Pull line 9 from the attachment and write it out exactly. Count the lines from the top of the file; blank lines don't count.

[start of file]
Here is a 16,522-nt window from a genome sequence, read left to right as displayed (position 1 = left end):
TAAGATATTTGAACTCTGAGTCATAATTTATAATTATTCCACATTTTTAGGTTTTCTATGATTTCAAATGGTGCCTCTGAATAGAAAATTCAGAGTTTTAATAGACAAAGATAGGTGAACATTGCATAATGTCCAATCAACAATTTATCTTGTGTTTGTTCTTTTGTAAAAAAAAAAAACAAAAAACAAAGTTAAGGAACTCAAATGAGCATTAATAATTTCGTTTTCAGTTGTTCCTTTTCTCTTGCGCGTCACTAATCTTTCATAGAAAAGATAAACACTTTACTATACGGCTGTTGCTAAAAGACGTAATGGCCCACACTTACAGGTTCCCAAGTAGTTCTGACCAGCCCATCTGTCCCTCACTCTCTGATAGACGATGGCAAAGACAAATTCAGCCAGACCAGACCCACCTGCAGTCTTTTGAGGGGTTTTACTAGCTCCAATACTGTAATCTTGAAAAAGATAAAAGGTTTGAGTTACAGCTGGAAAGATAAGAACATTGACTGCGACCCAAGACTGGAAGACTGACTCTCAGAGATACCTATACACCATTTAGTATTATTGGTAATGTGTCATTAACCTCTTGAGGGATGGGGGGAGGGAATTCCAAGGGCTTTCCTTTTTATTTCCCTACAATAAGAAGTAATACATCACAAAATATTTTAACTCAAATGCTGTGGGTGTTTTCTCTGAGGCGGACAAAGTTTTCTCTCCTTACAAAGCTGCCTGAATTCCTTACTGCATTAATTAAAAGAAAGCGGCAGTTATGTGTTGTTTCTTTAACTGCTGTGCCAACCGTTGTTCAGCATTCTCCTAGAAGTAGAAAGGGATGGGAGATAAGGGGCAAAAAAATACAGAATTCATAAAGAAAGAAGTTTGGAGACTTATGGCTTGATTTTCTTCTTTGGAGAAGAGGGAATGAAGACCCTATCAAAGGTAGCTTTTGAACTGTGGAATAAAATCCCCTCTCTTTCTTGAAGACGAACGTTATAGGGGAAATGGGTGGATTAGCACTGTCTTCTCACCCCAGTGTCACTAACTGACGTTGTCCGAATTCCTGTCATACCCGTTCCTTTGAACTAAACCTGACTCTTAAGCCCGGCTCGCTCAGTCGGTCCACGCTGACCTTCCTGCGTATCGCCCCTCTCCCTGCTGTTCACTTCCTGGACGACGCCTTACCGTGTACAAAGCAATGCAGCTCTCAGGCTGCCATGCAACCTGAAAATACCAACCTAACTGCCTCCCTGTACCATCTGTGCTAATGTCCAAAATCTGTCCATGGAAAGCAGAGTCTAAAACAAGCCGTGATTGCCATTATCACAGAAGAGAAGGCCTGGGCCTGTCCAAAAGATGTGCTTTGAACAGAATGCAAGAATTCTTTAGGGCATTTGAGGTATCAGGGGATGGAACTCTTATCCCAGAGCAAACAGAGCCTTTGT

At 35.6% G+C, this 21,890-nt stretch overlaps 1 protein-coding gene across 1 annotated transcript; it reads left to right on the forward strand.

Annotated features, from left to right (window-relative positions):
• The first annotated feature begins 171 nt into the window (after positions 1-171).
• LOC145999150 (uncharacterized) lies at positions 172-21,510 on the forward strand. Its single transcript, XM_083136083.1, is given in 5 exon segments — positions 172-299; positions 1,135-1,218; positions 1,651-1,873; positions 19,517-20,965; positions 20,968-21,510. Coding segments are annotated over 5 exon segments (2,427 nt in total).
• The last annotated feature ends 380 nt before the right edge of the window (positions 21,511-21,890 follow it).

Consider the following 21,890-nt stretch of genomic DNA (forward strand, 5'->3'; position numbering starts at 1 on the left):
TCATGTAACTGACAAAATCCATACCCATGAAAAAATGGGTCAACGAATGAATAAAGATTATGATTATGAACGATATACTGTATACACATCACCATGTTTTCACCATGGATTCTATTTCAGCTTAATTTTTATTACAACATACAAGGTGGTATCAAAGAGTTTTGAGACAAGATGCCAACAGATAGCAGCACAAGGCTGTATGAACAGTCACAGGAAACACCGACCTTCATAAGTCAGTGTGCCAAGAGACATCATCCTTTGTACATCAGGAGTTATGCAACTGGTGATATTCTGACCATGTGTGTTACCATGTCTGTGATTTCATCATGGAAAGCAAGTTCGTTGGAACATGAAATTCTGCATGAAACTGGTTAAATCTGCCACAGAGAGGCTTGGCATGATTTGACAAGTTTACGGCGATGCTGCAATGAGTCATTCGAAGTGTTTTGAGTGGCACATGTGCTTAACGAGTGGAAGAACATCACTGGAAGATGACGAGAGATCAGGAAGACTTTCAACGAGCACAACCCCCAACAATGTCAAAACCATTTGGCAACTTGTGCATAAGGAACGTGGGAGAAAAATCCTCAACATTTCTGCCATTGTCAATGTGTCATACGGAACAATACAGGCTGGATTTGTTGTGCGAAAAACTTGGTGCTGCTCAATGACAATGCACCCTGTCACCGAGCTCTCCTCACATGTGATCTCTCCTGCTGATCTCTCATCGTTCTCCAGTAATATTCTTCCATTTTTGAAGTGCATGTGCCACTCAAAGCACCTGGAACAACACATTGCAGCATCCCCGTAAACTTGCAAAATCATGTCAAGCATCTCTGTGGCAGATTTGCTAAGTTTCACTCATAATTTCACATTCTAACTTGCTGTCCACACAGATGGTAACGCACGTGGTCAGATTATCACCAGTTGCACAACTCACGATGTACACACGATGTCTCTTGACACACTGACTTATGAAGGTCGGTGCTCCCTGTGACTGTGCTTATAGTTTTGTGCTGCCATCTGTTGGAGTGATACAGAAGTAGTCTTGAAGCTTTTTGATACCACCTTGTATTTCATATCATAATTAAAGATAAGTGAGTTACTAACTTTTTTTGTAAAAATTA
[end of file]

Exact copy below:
TCATGTAACTGACAAAATCCATACCCATGAAAAAATGGGTCAACGAATGAATAAAGATTATGATTATGAACGATATACTGTATACACATCACCATGTTTTCACCATGGATTCTATTTCAGCTTAATTTTTATTACAACATACAAGGTGGTATCAAAGAGTTTTGAGACAAGATGCCAACAGATAGCAGCACAAGGCTGTATGAACAGTCACAGGAAACACCGACCTTCATAAGTCAGTGTGCCAAGAGACATCATCCTTTGTACATCAGGAGTTATGCAACTGGTGATATTCTGACCATGTGTGTTACCATGTCTGTGATTTCATCATGGAAAGCAAGTTCGTTGGAACATGAAATTCTGCATGAAACTGGTTAAATCTGCCACAGAGAGGCTTGGCATGATTTGACAAGTTTACGGCGATGCTGCAATGAGTCATTCGAAGTGTTTTGAGTGGCACATGTGCTTAACGAGTGGAAGAACATCACTGGAAGATGACGAGAGATCAGGAAGACTTTCAACGAGCACAACCCCCAACAATGTCAAAACCATTTGGCAACTTGTGCATAAGGAACGTGGGAGAAAAATCCTCAACATTTCTGCCATTGTCAATGTGTCATACGGAACAATACAGGCTGGATTTGTTGTGCGAAAAACTTGGTGCTGCTCAATGACAATGCACCCTGTCACCGAGCTCTCCTCACATGTGATCTCTCCTGCTGATCTCTCATCGTTCTCCAGTAATATTCTTCCATTTTTGAAGTGCATGTGCCACTCAAAGCACCTGGAACAACACATTGCAGCATCCCCGTAAACTTGCAAAATCATGTCAAGCATCTCTGTGGCAGATTTGCTAAGTTTCACTCATAATTTCACATTCTAACTTGCTGTCCACACAGATGGTAACGCACGTGGTCAGATTATCACCAGTTGCACAACTCACGATGTACACACGATGTCTCTTGACACACTGACTTATGAAGGTCGGTGCTCCCTGTGACTGTGCTTATAGTTTTGTGCTGCCATCTGTTGGAGTGATACAGAAGTAGTCTTGAAGCTTTTTGATACCACCTTGTATTTCATATCATAATTAAAGATAAGTGAGTTACTAACTTTTTTTGTAAAAATTA